Back in July, I took a trip to the future. Princeton still has a few years before the emerald ash borer is expected to decimate our ash trees (what a cheery sentence that is), but Ann Arbor, MI, has already weathered the EAB storm. The city is located less than an hour away from the original introduction of the insect, which went unnoticed in the Detroit area from the early 90s through to 2002 when it was finally identified. The introduction was likely via wooden shipping crates arriving in Detroit/Windsor from China.
Ann Arbor's tree removal lasted ten years and cost $5.8 million. What does this city of 110,000 look like now?
By chance, my trip to Ann Arbor coincided with a visit by college friend and early EAB researcher Dave Cappaert. We visited County Farm Park, one of the sites where he and fellow entomologists did the dirty work of cutting open some 10,000 ash trees to study the behavior of the emerald ash borer and search for parasites that might help control its numbers.
While immersed in research on EAB, Dave discovered a formerly unknown braconid wasp that parasitizes EAB larvae, and now bears his name: Atanycolus cappaerti. Other useful parasites have also been discovered, here and in China, and they could play a role in reducing the number of emerald ash borers that continue to affect ash trees after the first mega-wave of ash borers passes through an area. There's a video that gives a brief history of EAB (complete with darkly evocative sound effects) and then describes three parasites of EAB that were found in China and are now being released in the U.S. after thorough testing.
There's a bit of good news. Valued ash trees along streets or in yards can be spared, for a price. And wild ash trees do not disappear altogether. We found 20 foot tall ash trees making a go of it, here and there. Dave says that 80% of the EAB larvae get eaten by woodpeckers. It's still a mystery how the woodpeckers are able to locate the larvae under the bark with such consistent precision.
Here's a young ash showing the outer symptoms of EAB attack. I would speculate that, once the native and introduced parasitic wasps become widespread, they in combination with woodpeckers could allow ash trees to persist in Princeton, though perhaps few would grow to maturity unless regularly treated with systemic pesticide.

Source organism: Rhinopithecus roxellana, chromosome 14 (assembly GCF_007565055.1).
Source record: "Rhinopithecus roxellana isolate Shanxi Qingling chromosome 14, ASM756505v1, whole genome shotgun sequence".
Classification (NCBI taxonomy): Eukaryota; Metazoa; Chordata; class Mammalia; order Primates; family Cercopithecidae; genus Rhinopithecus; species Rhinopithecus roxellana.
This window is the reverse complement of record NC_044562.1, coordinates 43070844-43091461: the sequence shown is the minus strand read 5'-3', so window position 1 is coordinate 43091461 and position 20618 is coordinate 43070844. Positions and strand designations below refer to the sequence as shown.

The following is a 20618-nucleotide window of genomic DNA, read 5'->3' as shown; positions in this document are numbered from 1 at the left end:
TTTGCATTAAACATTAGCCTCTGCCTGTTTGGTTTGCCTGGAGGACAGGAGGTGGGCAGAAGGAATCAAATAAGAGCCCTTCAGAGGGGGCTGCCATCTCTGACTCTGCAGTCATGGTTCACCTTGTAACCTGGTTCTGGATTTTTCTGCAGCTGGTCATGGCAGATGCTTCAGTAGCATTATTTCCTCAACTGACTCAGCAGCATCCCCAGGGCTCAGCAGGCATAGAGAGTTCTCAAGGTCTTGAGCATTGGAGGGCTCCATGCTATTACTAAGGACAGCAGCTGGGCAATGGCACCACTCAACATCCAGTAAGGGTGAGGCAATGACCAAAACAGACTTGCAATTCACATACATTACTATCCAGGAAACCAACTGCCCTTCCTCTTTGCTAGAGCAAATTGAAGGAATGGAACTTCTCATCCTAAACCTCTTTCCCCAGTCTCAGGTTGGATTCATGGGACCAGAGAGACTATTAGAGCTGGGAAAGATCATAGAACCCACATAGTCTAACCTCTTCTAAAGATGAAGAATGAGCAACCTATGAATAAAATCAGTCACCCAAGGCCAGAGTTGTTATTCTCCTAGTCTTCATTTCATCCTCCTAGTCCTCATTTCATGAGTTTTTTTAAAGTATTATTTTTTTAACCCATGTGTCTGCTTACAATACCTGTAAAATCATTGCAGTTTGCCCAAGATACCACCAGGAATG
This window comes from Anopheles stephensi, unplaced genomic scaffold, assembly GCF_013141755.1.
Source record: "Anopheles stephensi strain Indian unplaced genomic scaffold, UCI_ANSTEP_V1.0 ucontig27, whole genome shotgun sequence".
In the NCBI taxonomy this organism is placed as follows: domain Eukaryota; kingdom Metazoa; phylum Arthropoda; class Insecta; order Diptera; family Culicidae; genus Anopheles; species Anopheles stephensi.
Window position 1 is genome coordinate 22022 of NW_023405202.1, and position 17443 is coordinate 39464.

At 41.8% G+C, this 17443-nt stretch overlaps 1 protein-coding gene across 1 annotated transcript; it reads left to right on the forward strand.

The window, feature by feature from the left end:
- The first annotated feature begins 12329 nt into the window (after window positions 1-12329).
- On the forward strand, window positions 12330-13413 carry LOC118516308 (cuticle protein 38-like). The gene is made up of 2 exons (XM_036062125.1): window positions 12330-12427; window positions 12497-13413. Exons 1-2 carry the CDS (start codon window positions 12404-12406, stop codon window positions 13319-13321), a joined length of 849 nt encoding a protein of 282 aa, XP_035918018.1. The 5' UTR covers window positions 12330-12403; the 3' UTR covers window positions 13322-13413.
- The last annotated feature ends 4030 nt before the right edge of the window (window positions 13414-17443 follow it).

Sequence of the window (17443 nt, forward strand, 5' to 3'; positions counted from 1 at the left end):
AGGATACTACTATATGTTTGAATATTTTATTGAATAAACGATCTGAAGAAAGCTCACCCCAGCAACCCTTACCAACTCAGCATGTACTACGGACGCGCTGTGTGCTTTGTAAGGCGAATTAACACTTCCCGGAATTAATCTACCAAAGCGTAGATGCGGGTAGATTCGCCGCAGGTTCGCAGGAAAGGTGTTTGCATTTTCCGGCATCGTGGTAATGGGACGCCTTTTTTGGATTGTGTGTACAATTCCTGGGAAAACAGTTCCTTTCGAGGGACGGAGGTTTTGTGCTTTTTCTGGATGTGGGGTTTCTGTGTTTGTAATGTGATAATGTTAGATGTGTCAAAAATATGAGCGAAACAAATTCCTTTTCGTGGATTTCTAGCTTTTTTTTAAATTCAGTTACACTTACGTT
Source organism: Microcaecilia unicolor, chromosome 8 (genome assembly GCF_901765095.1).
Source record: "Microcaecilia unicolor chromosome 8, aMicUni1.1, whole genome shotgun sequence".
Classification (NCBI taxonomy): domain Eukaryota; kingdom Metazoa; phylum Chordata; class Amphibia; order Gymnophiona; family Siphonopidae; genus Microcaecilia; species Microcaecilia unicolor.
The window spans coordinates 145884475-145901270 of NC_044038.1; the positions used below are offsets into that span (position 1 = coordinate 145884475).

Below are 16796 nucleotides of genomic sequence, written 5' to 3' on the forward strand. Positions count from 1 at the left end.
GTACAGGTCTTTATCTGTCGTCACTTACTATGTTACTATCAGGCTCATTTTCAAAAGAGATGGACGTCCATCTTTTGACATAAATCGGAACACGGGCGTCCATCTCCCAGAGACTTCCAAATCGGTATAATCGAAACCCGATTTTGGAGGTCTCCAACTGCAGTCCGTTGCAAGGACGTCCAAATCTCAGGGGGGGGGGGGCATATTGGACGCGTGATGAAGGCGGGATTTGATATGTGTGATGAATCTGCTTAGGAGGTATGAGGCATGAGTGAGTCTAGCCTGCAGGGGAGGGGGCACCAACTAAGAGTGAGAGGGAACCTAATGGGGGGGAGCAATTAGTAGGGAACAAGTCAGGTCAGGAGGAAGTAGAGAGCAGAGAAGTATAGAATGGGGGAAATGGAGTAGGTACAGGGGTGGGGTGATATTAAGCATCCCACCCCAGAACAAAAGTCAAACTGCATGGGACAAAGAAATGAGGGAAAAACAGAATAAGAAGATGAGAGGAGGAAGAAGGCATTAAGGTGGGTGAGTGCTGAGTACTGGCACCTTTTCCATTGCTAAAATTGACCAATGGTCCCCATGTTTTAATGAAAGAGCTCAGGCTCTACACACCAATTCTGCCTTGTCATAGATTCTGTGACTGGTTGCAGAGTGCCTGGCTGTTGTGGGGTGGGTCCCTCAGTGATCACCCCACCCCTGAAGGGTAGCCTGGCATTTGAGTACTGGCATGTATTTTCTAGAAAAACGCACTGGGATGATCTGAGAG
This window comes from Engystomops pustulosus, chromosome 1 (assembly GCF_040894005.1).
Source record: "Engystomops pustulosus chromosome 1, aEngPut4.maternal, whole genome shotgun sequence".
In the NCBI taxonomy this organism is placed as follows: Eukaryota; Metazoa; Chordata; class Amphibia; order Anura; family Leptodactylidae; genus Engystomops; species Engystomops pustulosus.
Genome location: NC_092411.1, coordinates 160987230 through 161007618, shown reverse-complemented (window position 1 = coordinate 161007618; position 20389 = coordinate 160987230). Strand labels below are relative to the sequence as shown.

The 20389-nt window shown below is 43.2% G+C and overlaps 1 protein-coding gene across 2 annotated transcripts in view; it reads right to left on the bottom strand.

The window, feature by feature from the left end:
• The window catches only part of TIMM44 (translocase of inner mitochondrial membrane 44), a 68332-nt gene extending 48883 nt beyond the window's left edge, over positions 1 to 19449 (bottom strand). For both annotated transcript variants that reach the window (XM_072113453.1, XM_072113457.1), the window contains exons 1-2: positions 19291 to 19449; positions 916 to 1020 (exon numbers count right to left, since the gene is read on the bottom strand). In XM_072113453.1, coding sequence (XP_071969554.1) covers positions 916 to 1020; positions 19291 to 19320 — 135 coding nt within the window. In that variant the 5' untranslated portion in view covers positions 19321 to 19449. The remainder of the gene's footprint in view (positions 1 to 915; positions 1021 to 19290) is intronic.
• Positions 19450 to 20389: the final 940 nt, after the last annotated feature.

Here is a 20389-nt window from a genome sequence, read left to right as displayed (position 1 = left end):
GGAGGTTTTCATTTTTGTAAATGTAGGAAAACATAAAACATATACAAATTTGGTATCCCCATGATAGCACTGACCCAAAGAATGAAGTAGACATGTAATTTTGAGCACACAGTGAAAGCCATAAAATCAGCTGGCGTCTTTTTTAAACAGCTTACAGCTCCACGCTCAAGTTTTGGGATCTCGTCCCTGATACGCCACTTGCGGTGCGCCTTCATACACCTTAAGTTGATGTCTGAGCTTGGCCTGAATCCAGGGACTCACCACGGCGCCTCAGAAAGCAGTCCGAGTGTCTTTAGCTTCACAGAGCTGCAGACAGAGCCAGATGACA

While we were walking around, Dave found one of the signs he and other researchers had placed around the park years back to explain why they happened to be pulling the bark off of thousands of trees in a public park.
Click on the photo to make it more readable.
Here's an ash tree showing signs of dieback on the upper right--likely to be a common sight in Princeton in coming years.
HOW TO SAVE SPECIMEN ASH TREES
It's important for those who have ash trees in their yards to know that those trees can be protected with systemic pesticides. Not all the available pesticides are equally effective, however. Though imidicloprid is being frequently recommended locally, the experts in other states that I've spoken to have all recommended emamectin benzoate (brand name Tree-Age, or Arbor-Mectin).
Page 15 of this document is very informative, and says the emamectin is the most effective and longer lasting, while warning against use of imidicloprid on larger trees. Dave says that the EAB expert Deborah McCullough recommends emamectin, which is supported by this article about communities in Minnesota. The article is very optimistic about saving some ash trees, and offers this interesting approach:
"Burnsville is so sold on that idea of saving trees, rather than cutting them down, that it plans to encourage residents to treat their trees by extending to them the rates the city receives for pesticide injection. "Curtis Helm, a former Princetonian and currently an urban forester in Philadelphia's Parks and Rec department, advises against using imidicloprid on trees larger than 16" diameter. He says Philadelphia is treating 1000 ash with Tree-Age.
In a previous post on the subject, I included notes from an extended conversation with Donald A. Eggen, Division Chief of Forest Pest Management Division of Pennsylvania. He, too, strongly recommended Tree-Age rather than products that use imidicloprid.
The emamectin benzoate, last time I checked, was more expensive, which may explain the local preference for imidicloprid, but that cost differential is reduced when the frequency of application is considered.
Note: The Arbor-Mectin formulation is said to be absorbed into the tree more quickly than Tree-age, and therefore can be less expensive to apply. Both use the same active ingredient.
Any decision about how Princeton should proceed with pesticide applications (some homeowners have already begun applications, given that EAB has been discovered 25 miles north of here), should weigh heavily the input of those in Michigan, Pennsylvania and elsewhere who have benefited from years of experience.